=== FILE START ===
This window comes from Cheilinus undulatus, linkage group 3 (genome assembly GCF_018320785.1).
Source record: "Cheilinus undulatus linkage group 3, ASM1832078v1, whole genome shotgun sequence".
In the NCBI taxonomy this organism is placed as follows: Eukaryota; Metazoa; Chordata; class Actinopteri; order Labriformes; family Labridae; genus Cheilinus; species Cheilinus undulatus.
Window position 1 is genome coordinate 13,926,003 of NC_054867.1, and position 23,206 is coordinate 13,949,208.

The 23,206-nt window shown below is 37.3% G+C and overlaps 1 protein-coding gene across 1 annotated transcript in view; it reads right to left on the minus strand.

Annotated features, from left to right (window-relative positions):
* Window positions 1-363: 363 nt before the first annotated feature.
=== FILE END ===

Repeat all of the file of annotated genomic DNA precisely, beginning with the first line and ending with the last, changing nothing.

This window comes from Cheilinus undulatus, linkage group 3 (genome assembly GCF_018320785.1).
Source record: "Cheilinus undulatus linkage group 3, ASM1832078v1, whole genome shotgun sequence".
In the NCBI taxonomy this organism is placed as follows: Eukaryota; Metazoa; Chordata; class Actinopteri; order Labriformes; family Labridae; genus Cheilinus; species Cheilinus undulatus.
Window position 1 is genome coordinate 13,926,003 of NC_054867.1, and position 23,206 is coordinate 13,949,208.

The 23,206-nt window shown below is 37.3% G+C and overlaps 1 protein-coding gene across 1 annotated transcript in view; it reads right to left on the minus strand.

Annotated features, from left to right (window-relative positions):
* Window positions 1-363: 363 nt before the first annotated feature.